This capability came in handy when the tumble-drum was cycling on and off repeatedly in one incident, and the plant manager didn't know why. "Our engineer in Dallas pulled up the process user interface screen," says Nowicki, "and by making a correction to one parameter, fixed it remotely. No one had to wait, no one had to get on a plane, and our customer's plant didn't go down."
"It's like being able to TiVo your plant," says Farver, referring to the popular set-top digital TV video recorder. He added that beyond defensive troubleshooting applications, such historical backtracking can be used to identify shifts where the plant was at peak performance, record the exact settings and set new benchmarks.
"We are reorganizing plant automation infrastructure to make information truly ready to be sent up to ERP systems," Nowicki explains. A fully integrated object-based environment eliminates the walls "between one system and another before the data needs to ultimately feed-into SAP," he adds.
SAP (www.sap.com) is one of numerous enterprise resource planning and related business software systems. But as the preeminent such system, speeding the flow of data between plant floor personnel and systems represents perhaps the greatest challenge facing companies struggling to establish IT standards and at the same time empower its workforce.
Johnsonville ERP speeds plant chores
Johnsonville Sausage, Sheboygan Falls, Wis., for decades has fostered a culture of employee empowerment and change management. Also for years, the company has supported that culture with information technology upgrades.
Since 2005, the company has been implementing SAP as its corporate information technology backbone. Implementation of human resources and payroll over the past decade was followed by installation of modules for production, maintenance and other functions across the operation.
A corporate standard can improve data visibility for top management, but integrating data from all manner of existing systems often requires the IT department to program using SAP Advanced Business Application Programming routines, such as Legacy System Migration WorkBench scripts. But Johnsonville found a tool to speed that process using software products from Winshuttle (www.winshuttle.com) Bothell, Wash.
The software is designed as an SAP add-on that takes data from SAP and loads it into a software environment that's easier to work with, such as standard and familiar Microsoft applications. Johnsonville uses Excel, whose standard spreadsheets serve as a staging area for work – and which is more familiar to most personnel than SAP's own forms.
Scripting efforts require no programming. Dynamic transactions are added without coding for various practical uses. Production data from real-time automation systems can automatically populate fields, or values can be automatically loaded into the fields of a technician's preventive maintenance work order, based on the frequency of the PM, the schedule and duration of work and so on. After whatever use that Excel spreadsheet is put to, the information is sent back to SAP.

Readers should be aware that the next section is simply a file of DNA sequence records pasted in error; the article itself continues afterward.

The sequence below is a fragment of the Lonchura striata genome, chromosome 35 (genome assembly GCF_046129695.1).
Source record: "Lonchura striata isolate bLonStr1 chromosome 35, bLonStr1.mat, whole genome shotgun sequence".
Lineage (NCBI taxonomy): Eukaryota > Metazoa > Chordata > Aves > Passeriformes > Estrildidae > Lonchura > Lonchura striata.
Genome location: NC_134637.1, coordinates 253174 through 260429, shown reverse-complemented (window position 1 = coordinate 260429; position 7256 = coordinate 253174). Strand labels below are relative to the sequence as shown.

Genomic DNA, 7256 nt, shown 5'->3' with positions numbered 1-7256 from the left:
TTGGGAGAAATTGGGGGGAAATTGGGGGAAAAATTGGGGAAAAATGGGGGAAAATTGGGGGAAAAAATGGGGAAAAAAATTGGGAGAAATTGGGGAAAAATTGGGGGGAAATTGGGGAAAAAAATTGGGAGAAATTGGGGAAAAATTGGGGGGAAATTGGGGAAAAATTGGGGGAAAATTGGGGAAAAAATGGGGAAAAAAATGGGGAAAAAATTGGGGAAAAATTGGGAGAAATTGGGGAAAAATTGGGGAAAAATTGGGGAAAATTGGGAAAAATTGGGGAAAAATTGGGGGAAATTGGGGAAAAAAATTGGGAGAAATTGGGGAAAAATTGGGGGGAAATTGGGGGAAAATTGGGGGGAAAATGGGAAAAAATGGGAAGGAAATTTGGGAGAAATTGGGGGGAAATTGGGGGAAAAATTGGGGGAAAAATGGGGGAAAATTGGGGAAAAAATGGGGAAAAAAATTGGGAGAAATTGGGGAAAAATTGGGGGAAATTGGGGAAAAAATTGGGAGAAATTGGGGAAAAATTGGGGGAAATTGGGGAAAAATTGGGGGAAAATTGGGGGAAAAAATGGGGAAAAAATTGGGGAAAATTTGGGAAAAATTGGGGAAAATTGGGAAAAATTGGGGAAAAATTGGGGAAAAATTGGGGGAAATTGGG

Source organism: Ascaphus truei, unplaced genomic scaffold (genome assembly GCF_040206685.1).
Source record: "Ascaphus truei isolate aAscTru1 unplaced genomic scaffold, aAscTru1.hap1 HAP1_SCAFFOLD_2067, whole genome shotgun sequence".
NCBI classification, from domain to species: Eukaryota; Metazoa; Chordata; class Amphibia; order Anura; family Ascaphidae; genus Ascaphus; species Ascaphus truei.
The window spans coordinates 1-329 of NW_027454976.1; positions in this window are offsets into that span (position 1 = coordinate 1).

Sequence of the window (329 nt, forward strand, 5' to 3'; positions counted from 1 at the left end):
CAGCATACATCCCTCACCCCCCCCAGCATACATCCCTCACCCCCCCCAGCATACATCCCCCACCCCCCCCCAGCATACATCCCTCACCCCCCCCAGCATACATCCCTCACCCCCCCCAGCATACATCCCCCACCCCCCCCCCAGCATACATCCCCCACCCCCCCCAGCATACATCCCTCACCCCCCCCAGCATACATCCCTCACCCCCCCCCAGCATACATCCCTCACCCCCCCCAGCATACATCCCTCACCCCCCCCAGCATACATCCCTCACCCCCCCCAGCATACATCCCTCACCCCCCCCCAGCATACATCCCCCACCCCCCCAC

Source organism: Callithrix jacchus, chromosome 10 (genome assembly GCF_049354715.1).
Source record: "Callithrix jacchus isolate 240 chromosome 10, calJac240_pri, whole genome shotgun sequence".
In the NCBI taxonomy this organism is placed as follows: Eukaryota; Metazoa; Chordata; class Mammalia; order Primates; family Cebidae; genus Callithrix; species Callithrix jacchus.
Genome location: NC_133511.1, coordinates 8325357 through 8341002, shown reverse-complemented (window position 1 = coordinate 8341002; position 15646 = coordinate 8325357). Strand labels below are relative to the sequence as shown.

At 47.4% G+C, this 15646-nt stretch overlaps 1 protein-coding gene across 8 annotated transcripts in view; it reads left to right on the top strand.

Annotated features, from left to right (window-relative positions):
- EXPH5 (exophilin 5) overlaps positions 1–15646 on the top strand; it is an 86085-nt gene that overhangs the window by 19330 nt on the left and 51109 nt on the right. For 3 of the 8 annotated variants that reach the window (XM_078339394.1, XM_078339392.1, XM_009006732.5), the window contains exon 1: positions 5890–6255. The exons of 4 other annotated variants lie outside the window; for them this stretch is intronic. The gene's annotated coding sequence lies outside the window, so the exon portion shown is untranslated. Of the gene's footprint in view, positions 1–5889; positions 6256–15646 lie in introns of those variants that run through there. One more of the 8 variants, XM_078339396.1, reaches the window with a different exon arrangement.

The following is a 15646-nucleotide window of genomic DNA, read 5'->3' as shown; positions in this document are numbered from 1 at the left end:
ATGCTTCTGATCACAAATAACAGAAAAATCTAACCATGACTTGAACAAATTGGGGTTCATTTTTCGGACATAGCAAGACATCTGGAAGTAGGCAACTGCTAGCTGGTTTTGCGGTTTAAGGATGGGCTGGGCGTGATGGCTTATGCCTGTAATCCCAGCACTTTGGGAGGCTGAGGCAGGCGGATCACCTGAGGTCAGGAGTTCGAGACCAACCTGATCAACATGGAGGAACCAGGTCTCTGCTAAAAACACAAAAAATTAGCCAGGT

"We are a lean company and constantly need to find ways to do more with less," says Jason King, master data business analyst. He says the SAP add-on software "can provide us with efficiencies in many different areas by making SAP easier to navigate and just running transactions in SAP much faster than humanly possible. This can give us back some time in our day to get more done, or just keep up with the ever increasing demands on our time at work.”
Johnsonville has used the software for collecting and/or entering data into SAP, such as material and vendor master data, and to simplify, for example, master data creation and maintenance forms. In one example, King says: "We were able to load all our master data and various other pieces of data from the plant maintenance module of our legacy system. This cut hundreds of hours from our data entry time."
In the area of maintenance, using an Excel form can simplify the search for parts in complicated equipment bills of material, and helps quickly bring together more and better data on equipment downtime, failure modes, historical maintenance records and data on mean time between failure and mean time between repair.
"It gives us the ability to look at all that data together, so when we're doing reliability analyses, we're not basing our assessments on tribal knowledge but on an accurate view of past history," says Dana Presley, global maintenance coordinator. With a command of historic data, he says, the company can "do a better job on a regular basis [and] make improvements over the long term."
It's now easy to call up a list of the highest downtime incidents and do a five-year analysis and projections. "And if we have 100 failures, we can identify and act more rapidly on, for instance, a particular kind of bearing that may have been behind a preponderance of the failures," says Presley.
At Johnsonville, the Winshuttle software is used within the IT department to lessen the load on operations. But King says users "from all over the organization have benefited from the automated loading of data that it provides," including "preventing manual data entry errors, which can directly affect food safety and quality." He adds that as Johnsonville continues implementing SAP, the add-on app will continue helping the company take pieces of it "from the vision stage -- a process map on a white board -- to getting it implemented in the plant much more quickly."